At last, old Mr. Selwyn was able to emerge from his state-room. Mr. King and he were the best of friends by this time, the former always, when Polly read aloud, being one of the listeners. At all such hours, indeed, and whenever Polly went to sit by the invalid, Phronsie would curl up at Polly's side, and fondle the doll that Grandpapa gave her last, which had the honour to take the European trip with the family. Phronsie would smooth the little dress down carefully, and then with her hand in Polly's, she would sit motionless till the reading was over. Mamsie, whose fingers could not be idle, although the big mending basket was left at home, would be over on the sofa, sewing busily; and little Dr. Fisher would run in and out, and beaming at them all through his spectacles, would cry cheerily, "Well, I declare, you have the most comfortable place on the whole boat, Mr. Selwyn." Or Dr. Jones, whom Polly thought, next to Papa Fisher, was the very nicest doctor in all the world, would appear suddenly around the curtain, and smile approval through his white teeth. At last on the fifth day out, the old man was helped up to sun himself in his steamer chair on deck. And then he had a perfect coterie around him, oh-ing and ah-ing over his illness, and expressing sympathy in every shape, for since Mr. King and his party took him up, it was quite the thing for all the other passengers to follow suit.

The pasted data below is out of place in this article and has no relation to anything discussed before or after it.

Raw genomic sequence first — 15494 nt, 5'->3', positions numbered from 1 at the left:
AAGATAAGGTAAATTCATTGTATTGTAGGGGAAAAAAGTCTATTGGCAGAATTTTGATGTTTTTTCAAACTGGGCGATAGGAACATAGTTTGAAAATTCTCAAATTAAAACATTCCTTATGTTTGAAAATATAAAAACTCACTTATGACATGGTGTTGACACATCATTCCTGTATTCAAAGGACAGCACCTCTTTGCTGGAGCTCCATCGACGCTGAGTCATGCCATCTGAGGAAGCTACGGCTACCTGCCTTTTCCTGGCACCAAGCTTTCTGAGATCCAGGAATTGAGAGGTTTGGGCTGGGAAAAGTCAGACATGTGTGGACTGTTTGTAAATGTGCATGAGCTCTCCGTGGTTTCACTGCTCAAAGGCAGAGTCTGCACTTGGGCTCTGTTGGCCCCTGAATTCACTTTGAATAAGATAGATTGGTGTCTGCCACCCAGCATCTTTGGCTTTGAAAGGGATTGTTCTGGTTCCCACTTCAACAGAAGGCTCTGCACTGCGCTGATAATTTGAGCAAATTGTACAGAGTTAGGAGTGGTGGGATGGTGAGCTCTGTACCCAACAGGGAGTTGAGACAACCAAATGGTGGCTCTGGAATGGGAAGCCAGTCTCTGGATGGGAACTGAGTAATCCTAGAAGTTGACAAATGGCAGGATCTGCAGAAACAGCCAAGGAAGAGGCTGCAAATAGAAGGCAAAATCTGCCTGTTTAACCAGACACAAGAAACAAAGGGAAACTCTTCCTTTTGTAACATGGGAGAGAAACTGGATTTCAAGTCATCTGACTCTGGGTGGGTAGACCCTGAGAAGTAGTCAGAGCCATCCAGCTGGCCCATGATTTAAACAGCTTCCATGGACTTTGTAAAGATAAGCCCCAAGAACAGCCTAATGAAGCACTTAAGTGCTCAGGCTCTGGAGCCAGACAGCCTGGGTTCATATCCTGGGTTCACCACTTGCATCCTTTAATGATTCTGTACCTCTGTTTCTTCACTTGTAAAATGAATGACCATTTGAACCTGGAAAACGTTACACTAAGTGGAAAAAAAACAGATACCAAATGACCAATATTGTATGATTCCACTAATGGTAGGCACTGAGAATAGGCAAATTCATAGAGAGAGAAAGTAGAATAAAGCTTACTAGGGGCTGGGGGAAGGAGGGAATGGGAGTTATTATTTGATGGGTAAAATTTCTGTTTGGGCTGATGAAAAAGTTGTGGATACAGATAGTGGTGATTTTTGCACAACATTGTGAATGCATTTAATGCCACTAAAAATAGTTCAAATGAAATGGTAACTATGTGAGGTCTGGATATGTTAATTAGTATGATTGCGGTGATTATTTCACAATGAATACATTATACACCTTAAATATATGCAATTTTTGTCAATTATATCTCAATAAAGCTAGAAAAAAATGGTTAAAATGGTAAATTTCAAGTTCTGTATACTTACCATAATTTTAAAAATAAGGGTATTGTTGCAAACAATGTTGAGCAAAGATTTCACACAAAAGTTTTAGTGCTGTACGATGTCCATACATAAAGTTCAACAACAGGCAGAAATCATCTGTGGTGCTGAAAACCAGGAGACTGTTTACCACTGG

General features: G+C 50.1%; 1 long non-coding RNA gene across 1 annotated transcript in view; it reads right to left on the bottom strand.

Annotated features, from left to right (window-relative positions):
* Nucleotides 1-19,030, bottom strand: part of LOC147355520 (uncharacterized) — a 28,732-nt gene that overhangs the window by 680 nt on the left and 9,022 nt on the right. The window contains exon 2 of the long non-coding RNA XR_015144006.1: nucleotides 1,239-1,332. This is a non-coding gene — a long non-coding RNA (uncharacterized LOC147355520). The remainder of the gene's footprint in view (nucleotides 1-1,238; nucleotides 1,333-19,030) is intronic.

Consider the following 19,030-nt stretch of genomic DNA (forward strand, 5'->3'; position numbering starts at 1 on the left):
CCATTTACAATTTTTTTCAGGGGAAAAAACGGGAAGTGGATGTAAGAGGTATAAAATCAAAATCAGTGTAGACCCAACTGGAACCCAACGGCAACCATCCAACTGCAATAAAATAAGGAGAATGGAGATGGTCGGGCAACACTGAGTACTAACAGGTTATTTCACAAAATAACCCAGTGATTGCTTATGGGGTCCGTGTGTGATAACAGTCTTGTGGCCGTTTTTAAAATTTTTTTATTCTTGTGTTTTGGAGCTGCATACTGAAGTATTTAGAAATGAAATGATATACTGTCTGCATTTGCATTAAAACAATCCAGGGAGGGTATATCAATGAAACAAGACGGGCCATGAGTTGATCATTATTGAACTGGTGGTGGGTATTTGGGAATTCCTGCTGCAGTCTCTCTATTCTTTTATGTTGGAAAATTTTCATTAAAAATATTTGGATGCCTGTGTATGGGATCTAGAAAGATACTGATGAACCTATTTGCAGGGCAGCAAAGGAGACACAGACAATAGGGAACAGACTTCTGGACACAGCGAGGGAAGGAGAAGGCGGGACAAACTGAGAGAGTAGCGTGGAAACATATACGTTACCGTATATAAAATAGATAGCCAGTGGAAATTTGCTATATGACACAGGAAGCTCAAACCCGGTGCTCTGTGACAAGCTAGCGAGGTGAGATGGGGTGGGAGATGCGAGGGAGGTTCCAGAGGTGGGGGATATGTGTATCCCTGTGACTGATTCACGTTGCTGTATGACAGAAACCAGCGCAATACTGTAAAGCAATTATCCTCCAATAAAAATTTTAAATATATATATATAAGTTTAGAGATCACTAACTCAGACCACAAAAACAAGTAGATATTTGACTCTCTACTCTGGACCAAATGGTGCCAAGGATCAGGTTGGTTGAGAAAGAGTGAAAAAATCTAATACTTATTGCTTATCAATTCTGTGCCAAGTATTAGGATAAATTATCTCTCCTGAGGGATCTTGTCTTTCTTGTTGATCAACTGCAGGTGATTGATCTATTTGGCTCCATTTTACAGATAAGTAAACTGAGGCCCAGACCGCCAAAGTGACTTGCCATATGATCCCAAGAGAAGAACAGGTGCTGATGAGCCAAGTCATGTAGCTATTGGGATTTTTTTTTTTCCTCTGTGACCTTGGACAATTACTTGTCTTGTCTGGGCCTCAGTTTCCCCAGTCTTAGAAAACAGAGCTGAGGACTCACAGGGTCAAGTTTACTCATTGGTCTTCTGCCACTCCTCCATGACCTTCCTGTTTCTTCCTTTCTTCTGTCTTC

When a few hours of this sort of thing had been going on, the old man called abruptly to Polly Pepper, who had left him, seeing he had such good company about him, and had now skipped up with Jasper to toss him a merry word, or to see if his steamer rug was all tucked in snugly around him.
"See here, Polly Pepper, do you play chess?"
"What, sir?" Polly thought she had not heard correctly.
"Do you play chess, I say?" demanded old Mr. Selwyn, bringing his sharp little eyes to bear on her.